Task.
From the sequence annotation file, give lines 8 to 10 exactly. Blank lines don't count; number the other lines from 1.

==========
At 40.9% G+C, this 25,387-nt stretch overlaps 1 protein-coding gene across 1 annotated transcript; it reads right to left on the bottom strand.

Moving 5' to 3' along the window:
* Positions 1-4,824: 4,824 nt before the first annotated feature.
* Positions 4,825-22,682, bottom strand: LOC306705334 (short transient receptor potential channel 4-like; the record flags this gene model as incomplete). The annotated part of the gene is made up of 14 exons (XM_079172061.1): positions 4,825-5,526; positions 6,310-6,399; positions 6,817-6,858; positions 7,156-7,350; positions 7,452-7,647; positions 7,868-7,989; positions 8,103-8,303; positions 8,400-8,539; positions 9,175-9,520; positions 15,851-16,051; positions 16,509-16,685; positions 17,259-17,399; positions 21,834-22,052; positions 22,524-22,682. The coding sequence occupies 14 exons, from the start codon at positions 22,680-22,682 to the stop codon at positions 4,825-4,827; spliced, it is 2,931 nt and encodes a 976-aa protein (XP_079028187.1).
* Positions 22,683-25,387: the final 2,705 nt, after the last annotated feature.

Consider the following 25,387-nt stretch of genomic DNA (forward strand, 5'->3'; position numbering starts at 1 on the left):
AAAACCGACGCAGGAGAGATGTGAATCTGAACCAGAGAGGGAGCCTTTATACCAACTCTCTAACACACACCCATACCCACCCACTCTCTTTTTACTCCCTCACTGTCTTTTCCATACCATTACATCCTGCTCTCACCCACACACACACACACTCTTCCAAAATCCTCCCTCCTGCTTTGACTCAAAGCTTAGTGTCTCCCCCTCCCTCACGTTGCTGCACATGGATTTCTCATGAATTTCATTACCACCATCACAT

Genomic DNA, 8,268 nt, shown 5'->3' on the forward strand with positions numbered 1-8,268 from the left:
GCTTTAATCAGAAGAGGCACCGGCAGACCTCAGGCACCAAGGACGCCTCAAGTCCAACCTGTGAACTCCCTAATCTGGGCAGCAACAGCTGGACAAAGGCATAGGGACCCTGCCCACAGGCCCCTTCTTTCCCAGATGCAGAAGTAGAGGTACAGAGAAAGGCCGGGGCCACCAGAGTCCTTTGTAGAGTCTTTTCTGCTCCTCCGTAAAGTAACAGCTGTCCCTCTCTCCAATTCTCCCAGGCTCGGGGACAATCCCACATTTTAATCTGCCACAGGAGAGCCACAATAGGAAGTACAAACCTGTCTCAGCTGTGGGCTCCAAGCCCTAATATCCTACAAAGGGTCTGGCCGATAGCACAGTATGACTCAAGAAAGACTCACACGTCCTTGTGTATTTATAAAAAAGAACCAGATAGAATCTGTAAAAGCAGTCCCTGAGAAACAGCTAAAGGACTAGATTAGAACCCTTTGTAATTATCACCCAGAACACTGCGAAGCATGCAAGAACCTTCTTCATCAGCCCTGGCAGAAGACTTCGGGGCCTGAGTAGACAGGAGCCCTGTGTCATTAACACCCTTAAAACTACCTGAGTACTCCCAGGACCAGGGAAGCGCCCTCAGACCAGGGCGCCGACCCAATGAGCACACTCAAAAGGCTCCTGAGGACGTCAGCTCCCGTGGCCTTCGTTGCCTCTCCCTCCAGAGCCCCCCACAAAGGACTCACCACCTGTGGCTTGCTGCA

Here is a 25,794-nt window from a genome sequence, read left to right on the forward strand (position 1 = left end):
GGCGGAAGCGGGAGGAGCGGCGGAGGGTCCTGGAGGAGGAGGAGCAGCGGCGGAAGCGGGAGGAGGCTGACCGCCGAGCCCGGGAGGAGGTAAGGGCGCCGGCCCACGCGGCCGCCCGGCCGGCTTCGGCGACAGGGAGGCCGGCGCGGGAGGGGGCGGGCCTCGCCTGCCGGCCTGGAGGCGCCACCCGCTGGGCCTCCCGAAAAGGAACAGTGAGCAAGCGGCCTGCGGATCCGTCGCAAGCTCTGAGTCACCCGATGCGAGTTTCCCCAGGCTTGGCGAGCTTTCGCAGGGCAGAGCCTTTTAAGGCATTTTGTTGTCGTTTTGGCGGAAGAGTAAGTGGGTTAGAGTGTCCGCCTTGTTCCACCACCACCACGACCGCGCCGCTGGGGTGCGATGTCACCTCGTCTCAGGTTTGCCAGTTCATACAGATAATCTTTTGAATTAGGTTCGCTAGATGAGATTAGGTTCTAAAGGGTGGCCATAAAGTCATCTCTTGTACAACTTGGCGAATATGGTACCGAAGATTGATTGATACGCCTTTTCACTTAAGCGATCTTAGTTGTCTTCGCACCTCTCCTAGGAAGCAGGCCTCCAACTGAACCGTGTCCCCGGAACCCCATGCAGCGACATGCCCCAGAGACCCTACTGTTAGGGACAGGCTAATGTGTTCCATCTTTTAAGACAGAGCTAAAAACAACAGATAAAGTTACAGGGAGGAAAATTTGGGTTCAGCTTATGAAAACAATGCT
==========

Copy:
Genomic DNA, 8,268 nt, shown 5'->3' on the forward strand with positions numbered 1-8,268 from the left:
GCTTTAATCAGAAGAGGCACCGGCAGACCTCAGGCACCAAGGACGCCTCAAGTCCAACCTGTGAACTCCCTAATCTGGGCAGCAACAGCTGGACAAAGGCATAGGGACCCTGCCCACAGGCCCCTTCTTTCCCAGATGCAGAAGTAGAGGTACAGAGAAAGGCCGGGGCCACCAGAGTCCTTTGTAGAGTCTTTTCTGCTCCTCCGTAAAGTAACAGCTGTCCCTCTCTCCAATTCTCCCAGGCTCGGGGACAATCCCACATTTTAATCTGCCACAGGAGAGCCACAATAGGAAGTACAAACCTGTCTCAGCTGTGGGCTCCAAGCCCTAATATCCTACAAAGGGTCTGGCCGATAGCACAGTATGACTCAAGAAAGACTCACACGTCCTTGTGTATTTATAAAAAAGAACCAGATAGAATCTGTAAAAGCAGTCCCTGAGAAACAGCTAAAGGACTAGATTAGAACCCTTTGTAATTATCACCCAGAACACTGCGAAGCATGCAAGAACCTTCTTCATCAGCCCTGGCAGAAGACTTCGGGGCCTGAGTAGACAGGAGCCCTGTGTCATTAACACCCTTAAAACTACCTGAGTACTCCCAGGACCAGGGAAGCGCCCTCAGACCAGGGCGCCGACCCAATGAGCACACTCAAAAGGCTCCTGAGGACGTCAGCTCCCGTGGCCTTCGTTGCCTCTCCCTCCAGAGCCCCCCACAAAGGACTCACCACCTGTGGCTTGCTGCA

Here is a 25,794-nt window from a genome sequence, read left to right on the forward strand (position 1 = left end):